While most New Zealanders were still fast asleep this morning, former prime minister Helen Clark was questioned for two hours about why she should lead the United Nations.
Miss Clark is one of nine candidates applying to be the UN Secretary General, and she appeared before the General Assembly in New York this morning to answer questions from the 193 member states of the United Nations.
In the search for a successor to Ban Ki-moon, candidates are this time making campaign-style speeches to the General Assembly in New York as it hopes to influence the private Security Council poll that picks the winner.
Over the past three days, each candidate has given a short presentation to the General Assembly before answering questions from both member states and the public, which were submitted by video.
The public interaction and more involvement by member states is a new move by the UN as it tries to increase the transparency of its processes.
Miss Clark, the Labour Prime Minister from 1999 to 2008, is currently the administrator of the UN Development Programme.
In her opening address, Miss Clark told the UN she learned her core values as a child.
Watch the full presentation here
"I grew up on a backcountry farm in New Zealand. There I learned from my parents values which I believe are essential to leadership: being ambitious, but also realistic; and being hardworking and resilient when times are tough."
In response to a webcam question about women's rights, Miss Clark said she had seen some reversal of progress, and would give attention to that if she were to lead the UN.
"My whole life has been one around breaking glass ceilings myself in the hope that other women will also pass through the shards of glass to take their position as full and equal participants in societies, politics, economies.
"So, for sure, for me, these are huge, huge issues."
Miss Clark said coming from New Zealand shaped who she was and what she had to offer.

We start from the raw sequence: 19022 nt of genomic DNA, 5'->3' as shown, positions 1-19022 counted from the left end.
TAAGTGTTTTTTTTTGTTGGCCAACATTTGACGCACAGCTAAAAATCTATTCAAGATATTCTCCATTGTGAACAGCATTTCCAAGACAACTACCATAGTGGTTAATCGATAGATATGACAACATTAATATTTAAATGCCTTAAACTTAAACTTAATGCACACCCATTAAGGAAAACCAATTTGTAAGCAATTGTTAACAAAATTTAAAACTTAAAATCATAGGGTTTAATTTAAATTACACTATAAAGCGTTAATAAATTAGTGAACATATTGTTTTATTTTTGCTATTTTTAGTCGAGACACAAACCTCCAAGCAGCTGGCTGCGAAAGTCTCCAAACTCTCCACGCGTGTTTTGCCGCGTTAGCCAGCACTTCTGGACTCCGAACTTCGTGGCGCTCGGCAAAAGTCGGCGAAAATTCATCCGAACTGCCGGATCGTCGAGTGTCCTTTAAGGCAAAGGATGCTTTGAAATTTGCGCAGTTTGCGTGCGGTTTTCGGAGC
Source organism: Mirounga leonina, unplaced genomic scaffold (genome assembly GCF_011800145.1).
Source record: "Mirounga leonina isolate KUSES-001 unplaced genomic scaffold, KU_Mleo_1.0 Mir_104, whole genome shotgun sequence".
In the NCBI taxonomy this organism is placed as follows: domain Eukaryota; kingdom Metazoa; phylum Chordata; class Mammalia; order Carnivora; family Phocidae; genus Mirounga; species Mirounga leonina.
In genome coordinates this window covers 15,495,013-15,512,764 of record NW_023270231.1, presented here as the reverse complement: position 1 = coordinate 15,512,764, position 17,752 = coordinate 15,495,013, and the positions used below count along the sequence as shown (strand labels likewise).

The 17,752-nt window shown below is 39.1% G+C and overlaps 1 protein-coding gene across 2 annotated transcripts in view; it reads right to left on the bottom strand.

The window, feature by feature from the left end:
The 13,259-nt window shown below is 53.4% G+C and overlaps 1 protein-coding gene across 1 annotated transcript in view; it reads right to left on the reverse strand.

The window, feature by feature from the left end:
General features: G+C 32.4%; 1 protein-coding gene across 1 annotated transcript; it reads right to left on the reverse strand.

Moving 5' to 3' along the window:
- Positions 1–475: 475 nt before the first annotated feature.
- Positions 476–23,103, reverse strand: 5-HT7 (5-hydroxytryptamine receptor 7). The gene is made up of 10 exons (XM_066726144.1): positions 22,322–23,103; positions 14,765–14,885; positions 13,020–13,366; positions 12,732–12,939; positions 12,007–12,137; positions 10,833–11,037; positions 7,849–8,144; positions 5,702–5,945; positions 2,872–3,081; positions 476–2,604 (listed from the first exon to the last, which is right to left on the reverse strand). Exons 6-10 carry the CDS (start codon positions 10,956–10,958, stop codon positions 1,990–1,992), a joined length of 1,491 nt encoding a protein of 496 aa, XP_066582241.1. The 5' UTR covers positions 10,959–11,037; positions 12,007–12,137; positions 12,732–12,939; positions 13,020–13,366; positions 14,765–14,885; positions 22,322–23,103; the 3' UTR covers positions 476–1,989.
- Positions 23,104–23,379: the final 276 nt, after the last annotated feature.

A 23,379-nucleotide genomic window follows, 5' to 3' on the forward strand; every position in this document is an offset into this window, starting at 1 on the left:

"I come from a highly culturally diverse country in a region of great diversity.
"I am acutely aware that what the UN does or doesn't do affects the everyday lives of countless millions of people.
'And on that note I want to end with a Māori proverb from my country which says 'He aha te mea nui o te ao? What is the most important thing in the world? He tāngata, he tāngata, he tāngata. It is people, it is people, it is people'."
The Security Council is likely to hold its first "straw poll" - an informal vote - behind closed doors in July and aims to have a decision by September so the General Assembly can elect the next UN chief in October.
Her experience, including 27 years in politics, nine years as prime minister, and most recently her role at the UN Development Programme, makes her an ideal person for the position, she said.
In the presentation, she focused on certain key areas: extreme poverty, conflicts, terrorism, violent extremism, the displacement crisis across continents and climate change.
Serious challenges are now facing the UN and testing its capability to deliver, she said.
"The problems are getting harder to solve, and the opportunities to do so are more difficult to grasp."
Miss Clark was questioned on a number of reoccurring themes, including gender and geographical employment inequality in the UN, the migration crisis across continents, and how she would make the UN a better performing and more relevant organisation, today.
General Assembly president Mogen Lykketoft said there had been unprecedented interest in the campaign to select a new secretary-general. He also said Miss Clark had attracted the biggest audience and most questions of all the candidates. But he would not be drawn on whether she was the strongest candidate.